Buses could be off the roads over Easter as latest talks collapse
BUS Éireann services may be off the road this Easter as there is no certainty that an all-out strike will be called off.
The prospect of unions stopping the industrial action that has been going for almost three weeks hinges on the Labour Court issuing a proposal to end a row over payroll cuts.
When a recommendation is issued, a collective decision will be taken by all five unions at the company on whether to suspend industrial action while a ballot on the proposal takes place.
Sources indicated they are likely to lift the pickets at that point.
However, it is unclear when the court will issue its recommendation, although it is likely to do so as soon as possible.
Siptu transport division organiser Greg Ennis said a court recommendation may be issued within days.
He was speaking after the court held an urgent hearing yesterday.
The meeting with unions and management followed the collapse of talks at the Workplace Relations Commission to resolve the dispute.
The court is due to meet the parties again today.
A total of 1,900 workers have been on strike over management proposals to cut costs and stave off insolvency. Many passengers have turned to private operators, and management fears many may not return when the dispute is resolved.
Sources revealed there was agreement on 240 job cuts through voluntary redundancy, at a cost of €20m, at the failed talks.
Unions claimed they had agreed savings worth €18m through the exit scheme and efficiencies.
But a major stumbling block arose when management pressed for further savings by replacing basic pay, overtime and premium rates into a single rate.
It is understood that management discussed a rate of €19.20 an hour, or €39,072 a year for a 39-hour week, for drivers.
However, unions sought a rate of €23 an hour, or annual pay of €46,805, which is closer to current average pay rates.
Unions questioned why further savings were needed "to deal with a €9m problem", which is the value of losses last year.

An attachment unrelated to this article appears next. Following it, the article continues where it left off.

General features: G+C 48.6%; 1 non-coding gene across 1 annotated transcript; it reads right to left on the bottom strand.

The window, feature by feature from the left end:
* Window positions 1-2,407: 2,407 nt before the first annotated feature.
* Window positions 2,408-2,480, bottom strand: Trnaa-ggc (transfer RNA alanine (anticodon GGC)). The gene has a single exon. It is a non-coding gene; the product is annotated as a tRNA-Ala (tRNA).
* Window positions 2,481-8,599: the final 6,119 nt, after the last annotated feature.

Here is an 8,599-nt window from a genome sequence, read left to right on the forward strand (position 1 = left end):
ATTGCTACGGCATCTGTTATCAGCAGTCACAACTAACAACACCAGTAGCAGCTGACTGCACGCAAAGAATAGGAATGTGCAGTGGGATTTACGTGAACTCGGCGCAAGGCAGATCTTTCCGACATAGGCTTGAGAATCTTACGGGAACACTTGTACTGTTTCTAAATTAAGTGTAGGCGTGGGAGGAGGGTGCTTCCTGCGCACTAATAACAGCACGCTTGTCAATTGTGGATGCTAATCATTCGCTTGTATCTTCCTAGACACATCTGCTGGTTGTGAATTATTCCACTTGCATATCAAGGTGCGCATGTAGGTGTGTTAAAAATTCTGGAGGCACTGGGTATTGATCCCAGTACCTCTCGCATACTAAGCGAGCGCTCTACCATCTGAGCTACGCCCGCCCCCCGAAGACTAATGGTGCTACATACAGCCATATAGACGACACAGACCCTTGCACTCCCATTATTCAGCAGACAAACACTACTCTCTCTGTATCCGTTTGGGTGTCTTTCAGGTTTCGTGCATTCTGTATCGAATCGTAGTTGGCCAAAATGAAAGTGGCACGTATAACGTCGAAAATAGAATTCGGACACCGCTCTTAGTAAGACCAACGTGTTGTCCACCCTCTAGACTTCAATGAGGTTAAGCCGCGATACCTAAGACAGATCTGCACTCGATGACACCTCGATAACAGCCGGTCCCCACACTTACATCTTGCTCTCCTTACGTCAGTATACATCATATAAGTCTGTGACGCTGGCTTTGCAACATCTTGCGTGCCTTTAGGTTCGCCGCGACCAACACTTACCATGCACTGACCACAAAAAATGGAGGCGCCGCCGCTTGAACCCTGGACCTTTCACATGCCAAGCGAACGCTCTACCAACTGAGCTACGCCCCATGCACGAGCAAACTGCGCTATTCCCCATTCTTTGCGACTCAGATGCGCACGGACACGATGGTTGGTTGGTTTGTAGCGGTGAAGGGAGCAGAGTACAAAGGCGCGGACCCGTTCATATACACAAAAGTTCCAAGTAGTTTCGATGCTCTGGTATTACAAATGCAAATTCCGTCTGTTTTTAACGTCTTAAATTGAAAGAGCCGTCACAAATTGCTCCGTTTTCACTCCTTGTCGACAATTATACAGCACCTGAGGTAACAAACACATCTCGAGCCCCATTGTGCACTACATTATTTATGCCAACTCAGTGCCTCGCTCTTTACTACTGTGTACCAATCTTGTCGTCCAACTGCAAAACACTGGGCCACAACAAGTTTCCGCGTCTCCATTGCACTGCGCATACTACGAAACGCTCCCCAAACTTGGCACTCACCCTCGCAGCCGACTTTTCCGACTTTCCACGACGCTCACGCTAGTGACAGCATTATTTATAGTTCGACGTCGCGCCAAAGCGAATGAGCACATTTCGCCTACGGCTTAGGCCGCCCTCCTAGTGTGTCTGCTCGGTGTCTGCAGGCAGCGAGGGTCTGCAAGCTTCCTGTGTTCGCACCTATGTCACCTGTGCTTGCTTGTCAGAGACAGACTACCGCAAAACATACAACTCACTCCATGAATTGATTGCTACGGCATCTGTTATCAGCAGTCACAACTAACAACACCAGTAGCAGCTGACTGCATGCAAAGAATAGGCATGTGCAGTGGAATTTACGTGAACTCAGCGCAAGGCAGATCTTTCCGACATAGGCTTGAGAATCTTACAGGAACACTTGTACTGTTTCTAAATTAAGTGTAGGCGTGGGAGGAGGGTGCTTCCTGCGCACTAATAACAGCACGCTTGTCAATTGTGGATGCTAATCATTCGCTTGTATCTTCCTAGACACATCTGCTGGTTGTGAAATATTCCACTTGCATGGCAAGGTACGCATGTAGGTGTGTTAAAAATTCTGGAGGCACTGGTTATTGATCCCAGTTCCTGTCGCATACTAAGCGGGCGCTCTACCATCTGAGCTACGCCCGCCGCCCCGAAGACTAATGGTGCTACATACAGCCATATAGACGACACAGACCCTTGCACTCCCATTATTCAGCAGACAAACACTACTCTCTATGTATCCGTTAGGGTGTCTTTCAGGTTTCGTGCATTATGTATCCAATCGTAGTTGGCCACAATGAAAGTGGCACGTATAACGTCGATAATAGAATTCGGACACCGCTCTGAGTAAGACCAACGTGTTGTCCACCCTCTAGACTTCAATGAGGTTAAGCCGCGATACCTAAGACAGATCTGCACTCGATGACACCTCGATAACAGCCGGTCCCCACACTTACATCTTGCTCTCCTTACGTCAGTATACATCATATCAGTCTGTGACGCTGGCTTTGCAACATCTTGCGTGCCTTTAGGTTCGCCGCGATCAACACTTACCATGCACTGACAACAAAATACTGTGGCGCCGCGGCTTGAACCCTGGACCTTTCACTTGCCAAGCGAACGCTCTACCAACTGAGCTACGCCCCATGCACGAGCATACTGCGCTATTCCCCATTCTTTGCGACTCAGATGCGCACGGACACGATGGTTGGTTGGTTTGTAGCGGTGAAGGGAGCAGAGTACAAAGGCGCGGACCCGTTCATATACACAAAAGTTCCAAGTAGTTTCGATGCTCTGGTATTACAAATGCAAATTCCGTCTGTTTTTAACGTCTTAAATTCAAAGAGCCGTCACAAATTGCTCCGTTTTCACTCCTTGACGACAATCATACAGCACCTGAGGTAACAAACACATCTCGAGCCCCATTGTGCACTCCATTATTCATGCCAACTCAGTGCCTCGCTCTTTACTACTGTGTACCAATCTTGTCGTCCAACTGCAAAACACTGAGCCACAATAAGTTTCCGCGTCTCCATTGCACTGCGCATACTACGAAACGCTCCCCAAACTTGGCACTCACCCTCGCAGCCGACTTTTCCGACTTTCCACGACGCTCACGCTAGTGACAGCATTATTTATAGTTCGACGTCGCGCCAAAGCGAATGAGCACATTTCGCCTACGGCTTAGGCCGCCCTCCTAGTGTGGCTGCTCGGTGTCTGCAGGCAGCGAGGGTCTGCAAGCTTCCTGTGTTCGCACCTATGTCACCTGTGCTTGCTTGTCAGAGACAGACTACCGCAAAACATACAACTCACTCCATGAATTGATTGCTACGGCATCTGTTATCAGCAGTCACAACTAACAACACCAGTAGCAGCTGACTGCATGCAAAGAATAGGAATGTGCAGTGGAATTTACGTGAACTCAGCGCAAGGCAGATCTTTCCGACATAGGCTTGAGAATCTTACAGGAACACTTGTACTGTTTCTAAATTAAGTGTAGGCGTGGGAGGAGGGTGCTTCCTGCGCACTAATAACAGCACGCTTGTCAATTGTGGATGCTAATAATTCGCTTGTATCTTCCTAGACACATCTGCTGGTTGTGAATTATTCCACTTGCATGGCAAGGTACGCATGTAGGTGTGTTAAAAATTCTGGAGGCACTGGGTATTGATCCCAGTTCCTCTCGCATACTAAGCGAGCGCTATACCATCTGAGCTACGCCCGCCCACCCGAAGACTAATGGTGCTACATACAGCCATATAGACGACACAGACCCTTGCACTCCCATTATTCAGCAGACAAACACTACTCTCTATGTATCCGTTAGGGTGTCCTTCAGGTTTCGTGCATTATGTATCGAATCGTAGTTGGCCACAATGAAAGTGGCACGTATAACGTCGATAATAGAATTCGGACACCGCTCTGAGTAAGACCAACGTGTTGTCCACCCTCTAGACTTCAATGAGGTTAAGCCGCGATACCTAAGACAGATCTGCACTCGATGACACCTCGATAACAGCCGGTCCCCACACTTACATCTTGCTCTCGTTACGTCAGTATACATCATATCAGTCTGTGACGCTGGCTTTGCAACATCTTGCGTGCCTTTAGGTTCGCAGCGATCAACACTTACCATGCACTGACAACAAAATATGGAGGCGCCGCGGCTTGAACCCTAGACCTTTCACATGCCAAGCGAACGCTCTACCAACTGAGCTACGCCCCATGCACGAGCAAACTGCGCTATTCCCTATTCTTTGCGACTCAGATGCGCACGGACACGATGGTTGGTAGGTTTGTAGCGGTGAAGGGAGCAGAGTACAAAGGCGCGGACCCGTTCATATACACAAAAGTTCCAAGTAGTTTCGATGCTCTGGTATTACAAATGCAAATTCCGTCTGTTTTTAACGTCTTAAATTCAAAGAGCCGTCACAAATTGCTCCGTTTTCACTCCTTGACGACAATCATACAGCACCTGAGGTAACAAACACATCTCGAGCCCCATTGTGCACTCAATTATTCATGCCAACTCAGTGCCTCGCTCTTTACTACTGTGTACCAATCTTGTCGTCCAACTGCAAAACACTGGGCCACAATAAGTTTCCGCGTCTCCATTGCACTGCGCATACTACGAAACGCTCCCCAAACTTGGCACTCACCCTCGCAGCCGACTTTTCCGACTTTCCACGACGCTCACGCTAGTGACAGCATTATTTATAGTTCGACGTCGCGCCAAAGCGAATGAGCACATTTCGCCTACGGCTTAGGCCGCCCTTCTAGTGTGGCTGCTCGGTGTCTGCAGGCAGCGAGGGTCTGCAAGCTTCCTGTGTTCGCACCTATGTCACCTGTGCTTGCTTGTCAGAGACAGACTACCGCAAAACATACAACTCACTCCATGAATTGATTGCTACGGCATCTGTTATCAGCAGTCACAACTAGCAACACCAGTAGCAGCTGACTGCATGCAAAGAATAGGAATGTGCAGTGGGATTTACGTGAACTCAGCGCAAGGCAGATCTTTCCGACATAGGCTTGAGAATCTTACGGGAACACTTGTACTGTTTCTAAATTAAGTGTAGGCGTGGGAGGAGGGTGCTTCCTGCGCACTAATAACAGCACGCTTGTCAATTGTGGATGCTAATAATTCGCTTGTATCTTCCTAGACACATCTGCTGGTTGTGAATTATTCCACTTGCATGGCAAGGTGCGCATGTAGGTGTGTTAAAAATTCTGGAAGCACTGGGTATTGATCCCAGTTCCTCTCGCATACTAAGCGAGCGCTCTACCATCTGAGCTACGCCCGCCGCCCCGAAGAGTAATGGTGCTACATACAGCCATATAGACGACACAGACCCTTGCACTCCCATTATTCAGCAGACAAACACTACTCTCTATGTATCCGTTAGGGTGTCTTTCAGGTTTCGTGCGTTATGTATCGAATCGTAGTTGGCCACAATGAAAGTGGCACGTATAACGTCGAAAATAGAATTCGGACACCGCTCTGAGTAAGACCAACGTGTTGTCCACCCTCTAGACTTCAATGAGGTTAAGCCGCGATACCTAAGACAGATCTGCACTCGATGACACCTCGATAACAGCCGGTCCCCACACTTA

General secretary of the National Bus and Railworkers' Union Dermot O'Leary claimed there were "forces at play" that would prefer to see the demise of Bus Éireann.
Unions have called on Transport Minister Shane Ross and the National Transport Authority to join discussions on the company's future.
Acting chief executive Ray Hernan has warned that the company faces the threat of insolvency next month.
In a statement, Bus Éireann said that progress was made at the talks and agreement reached to eliminate many inefficiencies.
However, it said "an offer" made by the company to help deliver "financial viability" was rejected by unions.
It apologised to customers for any inconvenience caused due to the industrial action.
Party snap ruffles feathers
Transport Minister Shane Ross is facing criticism for a photograph that appears to show him partying with socialite Amanda Brunker while bus workers are out on strike.
Ms Brunker posted the photograph on her Twitter page on Sunday with the caption "So…this happened last night". In the image the minister is wearing a feather boa while Ms Brunker gives the peace symbol.
People Before Profit TD Richard Boyd Barrett said the picture would "stick in the craw" of striking bus workers.
A spokesperson for the minister said he was attending a 'Lip Sync' fundraising event at Naomh Olaf's GAA Club in Sandyford.
"In his role as local TD for the constituency, he was asked - and agreed - to be a judge in the competition almost two months ago. He has been a long-time supporter of the club."